The SOURCE CD player or Turtable are your most important items.Dont let anyone tell you different.
Can a graet 50K speaker change the signal it recieves.can it make a bad signal sound good.No it cant.
GARBAGE IN = GARBAGE OUT.
ITS THAT SIMPLE.
A cheap source will keep you spending counless $ to get better sound.
I cant tell you how many people keep upgrading speakers and are never really pleased.
The need to upgrade their source so they can really hear what their amps and speakers really sound like.
Put you bigest bang in the source.
Thanks for the comments from fellow posters. Monsterbill puts things into perspective as Dave probably prefers to keep to a budget. But my experience tells me that cables are just another "component". Yet unlike electronics, they are more readily obtained and tested in ones system. Because of this, I'd say anyone putting together a nice sounding system that they want to own for an extended time ought to consider spending a bit more on cables than they might imagine. Granted, it's hard to specify dollar amounts, but keep in mind that the goal for the beginner is to keep their system for a very long time or until their tastes change. I don't think any of us started out believing that we'd end up swapping every component in our systems (several times over) before we found something easy to live with. Instead, cables offer the quickest route to learning these points. Here's a rough example from personal experience. A friend bought a pair of beautiful ProAc 1SC speakers ($2,100 retail) and a Krell300i ($2,500 integrated amp). He had an inexpensive Marantz CC65 cd player ($500 retail, stock). With the wrong cables, his system sounded bright, harsh, and uninvolving. With carefully selected cables, he had a simple system that recreated the musical experience--in short he was satisfied. So, while not a rock bottom budget system, it helps demonstrate why imo many people budget too much on their cd player and relegate cables to an afterthought. It's not necessarily the case that the right cables will cost more, just that they ought not be bought "off the spool" without some thought given to the choice. Of course overspending on the cd player will make buying the first cheap cable a near knee-jerk reaction. Monsterbill, thanks for the website. Can you can be more specific about any budget system building articles?
Hi Dave; at this point in your audio/music interest, I'd suggest not getting too hung up on such things as inter-connects, power cords, and speaker cables. Concentrate on the basics of a good system whatever your budget is-- this would include source, pre-amp, amp (or integrated amp), and speakers. Initially consider modestly priced but good quality ICs and spkr cables-- a trusted dealer can help here. Power cords, ICs and other wires get discussed here, sometimes heatedly, because they are controversial-- especially when it comes to cost vs perfromance. and also because most experienced audiophiles already have what they want in components. So for now, I'd suggest focusing on the basics, many of which have been discussed in the above posts. Welcome, and Cheers. Craig.
a cable should not be required to tame a bright system.if its bright your problem is with the speakers or amp.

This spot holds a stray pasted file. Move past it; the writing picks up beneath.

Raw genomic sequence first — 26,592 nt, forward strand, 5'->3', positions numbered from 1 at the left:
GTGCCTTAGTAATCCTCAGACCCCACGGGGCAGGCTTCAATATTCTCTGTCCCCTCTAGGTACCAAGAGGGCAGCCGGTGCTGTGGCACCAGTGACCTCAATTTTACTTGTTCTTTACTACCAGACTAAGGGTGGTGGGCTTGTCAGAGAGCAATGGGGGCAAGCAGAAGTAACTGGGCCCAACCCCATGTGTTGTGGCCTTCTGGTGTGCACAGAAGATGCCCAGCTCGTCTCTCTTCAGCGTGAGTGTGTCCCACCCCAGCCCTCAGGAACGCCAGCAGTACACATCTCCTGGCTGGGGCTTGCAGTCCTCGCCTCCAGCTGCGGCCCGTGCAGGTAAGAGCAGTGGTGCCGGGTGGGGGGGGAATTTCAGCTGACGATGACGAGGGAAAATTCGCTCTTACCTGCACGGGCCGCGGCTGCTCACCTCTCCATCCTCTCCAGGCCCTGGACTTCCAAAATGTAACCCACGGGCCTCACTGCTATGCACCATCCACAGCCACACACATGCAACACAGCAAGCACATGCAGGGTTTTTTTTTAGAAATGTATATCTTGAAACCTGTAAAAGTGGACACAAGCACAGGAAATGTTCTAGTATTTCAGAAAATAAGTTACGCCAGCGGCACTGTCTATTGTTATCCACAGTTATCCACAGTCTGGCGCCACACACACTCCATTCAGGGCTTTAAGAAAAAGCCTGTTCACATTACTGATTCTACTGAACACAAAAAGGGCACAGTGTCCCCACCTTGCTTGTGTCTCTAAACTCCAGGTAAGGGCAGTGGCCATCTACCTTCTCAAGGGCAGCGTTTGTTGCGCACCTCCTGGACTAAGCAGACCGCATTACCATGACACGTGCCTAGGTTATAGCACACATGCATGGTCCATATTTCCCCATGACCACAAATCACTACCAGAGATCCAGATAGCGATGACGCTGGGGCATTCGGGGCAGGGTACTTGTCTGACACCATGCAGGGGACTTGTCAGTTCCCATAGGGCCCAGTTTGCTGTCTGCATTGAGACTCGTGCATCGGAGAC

Though considering the amp Krell I am not surprized.
kidding aside.If you friend had a 1500.00 used CD player it might not be so bright.Remember garbage in=garbage out.
Dont get caught up on cables in the bigining.
Once you have had a system for a few months you will now its sound and then you can try different cables and be able to tell.dont rush.
Welcome Dave, great advice above. I agree with most and feel you've gotten some great guidence. I would prioritize speakers of 90db or higher as your first concern. Once you've established one or two speakers you like I'd test for good matching with an amp. or if your budget is limited a good integrated. Once you've established your system look for a good matching front end. I would not skimp on the cd player though, just leave it till the end. I think a guideline for budget might be 35% speakers,30% amp/pre-amp,25% front end and 10% interconnects and cables. This is only a guideline but something on this order is a good start. I would recommend getting "The Complete Guide to High-End Audio" by Robert Harley. This book is avalible at most bookstores and make a great read for the beginner. Later once your system is up and running you may decide to try conditioners, power cords, different cables, footers and shelving, etc. but don't rush into it. I'm afraid some of us (me) get way to passionate about our systems and talk about these tweaks as if that was the end all, it's not. You must start somewhere and the advice above all leads to the begining. Feel free to write me or any of us through our e-mails if you want more in depth help. I'm alway very honored and excited when people write for advice or just to chat. Have fun above all, good-luck, it's nice to have you aboard. J.D.
Great post Jadem6.Check out www.uhfmag.com they have a 20 minute HIFI course.also 2 books for beginers
They tell a good story .
Dave: Since a few posters are pushing Harley's book, let me push the antidote. Call or write The Audio Critic (PO Box 978, Quakertown PA 18951; 215-538-9555) and order back issues #16 and 20. #16 has an article called "Basic Issues of Equipment Reviewing and Critical Listening" along with a technical analysis of the real sonic effects of speaker cables. #20 features a piece called "The Tweaks vs. the Pros," which gets to the root of the disparate advice you've gotten above. Either #24 or #25 has a similar summary article, but I don't remember which and I've loaned my copies out. Anyway, 4 issues will cost you $24, and it'll at least give you the other side of the argument, if you believe there's a legitimate argument here.
The Audio Critic is not what we would want anyone with an interest in hifi to read.The guy is a lunatic.
When someone makes statments like all amplifiers sound the same.This is a direct quote.Well do you really want to read more.
Besides Leafs' point above, "The Audio Critic" has been proven to be a liar, scammer, deceiver and manipulator. How "fair" is it to review a set of speakers, give them glowing praise, say that they are amongst the finest you've ever heard and then forget to mention that you ( the reviewer ) are the owner and designer of said speakers and speaker company ???? That's what the "audio critic" did... Sean
Please keep this on topic. The Audio Critic is a source of much debate, and it belongs in a separate thread, for those who wish to debate it. We have a summary of three sides about Audio Critic above, so let's end it at that, before this thread wanders off. Please start a different thread for any further posts about said magazine
Some people above would like you to listen to only one kind of advice, Dave. Before you assume that everything you've been told here is true, I'd suggest you find out for yourself.
Wow. You are a sheep in a wolf's den here. Your approach could vary from between $1000-100,000 so you need to take your time, experiment with what you like and dislike and have fun along the way.